When the weather and soil conditions allow, I prefer feeding my hay outside in the pasture. Manure and especially urine, when it is directly deposited to the pasture as opposed to spreading manure form the barn, have more value that way because fewer nutrients are lost. Whenever I feed hay outside in the pasture, there will be some wasted hay piled up around the feeder. I always distribute that hay with a fork so that it doesn’t choke out any pasture when it starts growing in the spring. I also use a new spot for each new hay bale, that way nutrients are as evenly distributed as possible. I favor feeding hay in those parts of the pasture where I will make hay in the coming season or that are well-protected from the elements when it is cold and windy. Any hay the sheep pull out of the feeder without eating it is not actually wasted. It is adding nutrients to the soil and increases organic matter. While the wasted hay would have had optimum value had it gone through the animal first, it still has plenty value by being fertilizer.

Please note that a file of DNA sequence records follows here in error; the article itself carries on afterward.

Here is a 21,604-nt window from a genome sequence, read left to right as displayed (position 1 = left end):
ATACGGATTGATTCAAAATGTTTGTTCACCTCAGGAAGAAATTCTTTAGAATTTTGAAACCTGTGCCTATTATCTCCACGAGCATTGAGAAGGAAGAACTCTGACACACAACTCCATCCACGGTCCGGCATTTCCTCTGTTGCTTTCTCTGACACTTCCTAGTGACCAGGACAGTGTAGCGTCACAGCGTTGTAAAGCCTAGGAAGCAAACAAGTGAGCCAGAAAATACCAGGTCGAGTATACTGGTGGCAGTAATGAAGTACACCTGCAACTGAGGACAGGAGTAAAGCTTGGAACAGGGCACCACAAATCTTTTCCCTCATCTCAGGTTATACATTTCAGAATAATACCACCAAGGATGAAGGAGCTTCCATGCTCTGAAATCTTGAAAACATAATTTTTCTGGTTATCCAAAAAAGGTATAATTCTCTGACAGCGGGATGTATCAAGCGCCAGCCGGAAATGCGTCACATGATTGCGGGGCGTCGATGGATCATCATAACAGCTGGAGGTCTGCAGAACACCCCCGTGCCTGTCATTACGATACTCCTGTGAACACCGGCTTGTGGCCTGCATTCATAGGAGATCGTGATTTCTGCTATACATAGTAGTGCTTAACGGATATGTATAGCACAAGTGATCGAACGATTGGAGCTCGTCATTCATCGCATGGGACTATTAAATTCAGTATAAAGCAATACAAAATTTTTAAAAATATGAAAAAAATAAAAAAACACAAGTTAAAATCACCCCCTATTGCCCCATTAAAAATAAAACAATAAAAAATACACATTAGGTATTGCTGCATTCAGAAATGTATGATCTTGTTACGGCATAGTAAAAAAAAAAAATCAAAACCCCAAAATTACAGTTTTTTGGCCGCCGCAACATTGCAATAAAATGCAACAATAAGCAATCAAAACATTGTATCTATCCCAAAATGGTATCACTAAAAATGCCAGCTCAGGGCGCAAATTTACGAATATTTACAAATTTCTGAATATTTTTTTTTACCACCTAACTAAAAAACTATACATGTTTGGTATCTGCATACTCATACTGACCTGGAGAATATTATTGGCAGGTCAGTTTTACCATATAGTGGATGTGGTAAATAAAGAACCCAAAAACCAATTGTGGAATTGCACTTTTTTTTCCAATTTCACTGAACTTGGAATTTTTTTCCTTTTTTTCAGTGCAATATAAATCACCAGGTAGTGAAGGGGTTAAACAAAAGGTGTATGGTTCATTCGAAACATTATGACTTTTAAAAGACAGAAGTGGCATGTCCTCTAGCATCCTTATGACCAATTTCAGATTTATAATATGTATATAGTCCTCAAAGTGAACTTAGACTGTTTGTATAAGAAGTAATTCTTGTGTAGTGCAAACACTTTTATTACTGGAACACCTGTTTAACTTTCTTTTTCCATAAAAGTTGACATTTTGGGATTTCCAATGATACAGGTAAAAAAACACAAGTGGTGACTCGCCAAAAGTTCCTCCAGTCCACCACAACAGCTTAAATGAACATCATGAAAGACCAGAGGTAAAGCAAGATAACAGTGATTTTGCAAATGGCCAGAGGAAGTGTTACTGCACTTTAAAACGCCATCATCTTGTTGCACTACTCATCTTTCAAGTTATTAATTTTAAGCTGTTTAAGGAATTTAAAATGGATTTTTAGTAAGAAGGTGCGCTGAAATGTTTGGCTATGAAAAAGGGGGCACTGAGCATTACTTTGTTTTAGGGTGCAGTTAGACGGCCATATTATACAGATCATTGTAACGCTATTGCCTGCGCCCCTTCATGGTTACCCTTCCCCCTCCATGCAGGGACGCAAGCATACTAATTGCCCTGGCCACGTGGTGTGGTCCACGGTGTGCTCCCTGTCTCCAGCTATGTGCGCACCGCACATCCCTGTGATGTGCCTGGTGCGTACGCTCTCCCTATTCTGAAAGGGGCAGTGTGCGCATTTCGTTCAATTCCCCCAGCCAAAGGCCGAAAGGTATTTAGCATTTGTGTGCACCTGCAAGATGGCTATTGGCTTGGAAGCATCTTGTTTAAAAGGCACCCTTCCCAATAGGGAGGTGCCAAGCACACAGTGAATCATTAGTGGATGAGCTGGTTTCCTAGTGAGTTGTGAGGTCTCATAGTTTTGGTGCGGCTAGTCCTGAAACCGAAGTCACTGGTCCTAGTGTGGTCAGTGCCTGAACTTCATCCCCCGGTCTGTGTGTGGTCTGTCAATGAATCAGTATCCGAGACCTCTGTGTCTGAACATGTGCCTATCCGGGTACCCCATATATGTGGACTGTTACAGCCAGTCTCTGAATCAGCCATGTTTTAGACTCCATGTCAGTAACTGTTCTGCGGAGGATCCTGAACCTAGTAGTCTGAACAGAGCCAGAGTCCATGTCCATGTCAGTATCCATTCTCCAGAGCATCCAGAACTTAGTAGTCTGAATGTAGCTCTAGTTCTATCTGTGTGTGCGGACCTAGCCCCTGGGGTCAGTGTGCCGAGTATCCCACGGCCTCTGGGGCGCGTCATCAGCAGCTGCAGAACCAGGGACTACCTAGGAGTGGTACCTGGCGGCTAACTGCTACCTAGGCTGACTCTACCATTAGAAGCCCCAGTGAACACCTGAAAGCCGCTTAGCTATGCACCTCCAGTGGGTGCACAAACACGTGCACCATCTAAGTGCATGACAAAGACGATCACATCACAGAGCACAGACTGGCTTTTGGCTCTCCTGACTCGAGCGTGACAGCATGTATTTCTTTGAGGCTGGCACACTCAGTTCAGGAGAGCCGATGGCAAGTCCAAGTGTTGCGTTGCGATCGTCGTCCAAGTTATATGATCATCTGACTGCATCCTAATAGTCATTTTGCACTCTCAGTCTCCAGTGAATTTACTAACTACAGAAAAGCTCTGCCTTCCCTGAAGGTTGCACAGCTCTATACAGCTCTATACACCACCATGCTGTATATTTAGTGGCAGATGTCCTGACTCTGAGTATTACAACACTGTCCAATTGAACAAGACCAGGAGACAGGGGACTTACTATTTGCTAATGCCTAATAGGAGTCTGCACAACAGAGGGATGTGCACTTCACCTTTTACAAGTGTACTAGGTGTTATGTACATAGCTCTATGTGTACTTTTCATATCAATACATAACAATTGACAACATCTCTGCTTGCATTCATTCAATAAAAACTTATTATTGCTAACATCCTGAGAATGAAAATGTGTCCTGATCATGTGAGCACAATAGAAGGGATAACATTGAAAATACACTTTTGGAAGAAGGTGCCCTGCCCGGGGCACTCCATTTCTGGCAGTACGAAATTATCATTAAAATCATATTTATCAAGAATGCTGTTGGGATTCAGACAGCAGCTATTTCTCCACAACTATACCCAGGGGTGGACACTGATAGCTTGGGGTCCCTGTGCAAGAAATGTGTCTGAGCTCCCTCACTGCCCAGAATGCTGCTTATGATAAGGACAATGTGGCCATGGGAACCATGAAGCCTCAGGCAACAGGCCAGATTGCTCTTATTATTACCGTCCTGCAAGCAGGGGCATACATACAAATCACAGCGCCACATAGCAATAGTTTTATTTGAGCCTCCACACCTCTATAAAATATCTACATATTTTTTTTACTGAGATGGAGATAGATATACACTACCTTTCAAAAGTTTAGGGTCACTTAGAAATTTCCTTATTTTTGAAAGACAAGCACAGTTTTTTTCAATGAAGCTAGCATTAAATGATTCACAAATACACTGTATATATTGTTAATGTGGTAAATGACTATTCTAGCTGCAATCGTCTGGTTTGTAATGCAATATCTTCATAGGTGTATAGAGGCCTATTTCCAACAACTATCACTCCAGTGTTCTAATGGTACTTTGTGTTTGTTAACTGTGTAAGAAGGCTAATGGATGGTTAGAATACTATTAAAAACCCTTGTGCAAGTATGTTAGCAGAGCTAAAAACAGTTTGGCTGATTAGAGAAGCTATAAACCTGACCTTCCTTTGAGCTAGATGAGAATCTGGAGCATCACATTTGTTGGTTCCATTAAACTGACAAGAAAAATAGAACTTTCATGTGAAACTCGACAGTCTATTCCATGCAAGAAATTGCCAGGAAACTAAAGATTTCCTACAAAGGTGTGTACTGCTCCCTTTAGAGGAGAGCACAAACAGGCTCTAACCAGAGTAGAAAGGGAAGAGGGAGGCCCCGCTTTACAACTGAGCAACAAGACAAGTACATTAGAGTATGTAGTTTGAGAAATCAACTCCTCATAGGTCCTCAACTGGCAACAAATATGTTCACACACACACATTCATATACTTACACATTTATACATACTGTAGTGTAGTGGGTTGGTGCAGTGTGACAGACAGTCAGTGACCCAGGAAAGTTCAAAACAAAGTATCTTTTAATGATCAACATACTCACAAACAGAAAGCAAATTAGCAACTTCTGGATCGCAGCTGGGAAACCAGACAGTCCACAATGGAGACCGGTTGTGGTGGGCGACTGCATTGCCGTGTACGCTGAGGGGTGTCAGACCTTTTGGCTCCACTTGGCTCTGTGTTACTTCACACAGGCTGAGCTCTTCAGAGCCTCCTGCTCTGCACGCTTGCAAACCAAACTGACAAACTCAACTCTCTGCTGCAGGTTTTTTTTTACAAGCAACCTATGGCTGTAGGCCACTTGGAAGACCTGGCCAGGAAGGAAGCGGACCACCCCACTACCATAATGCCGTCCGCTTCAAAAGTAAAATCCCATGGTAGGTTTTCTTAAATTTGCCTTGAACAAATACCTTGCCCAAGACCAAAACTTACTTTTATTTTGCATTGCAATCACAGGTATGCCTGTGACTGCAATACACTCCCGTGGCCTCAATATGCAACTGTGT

flock feeding hay snow

The flock is feeding on hay that is spread out on frozen and snowy ground while I set more round bales in feeders in the barn. Ulf Kintzel / White Clover Sheep Farm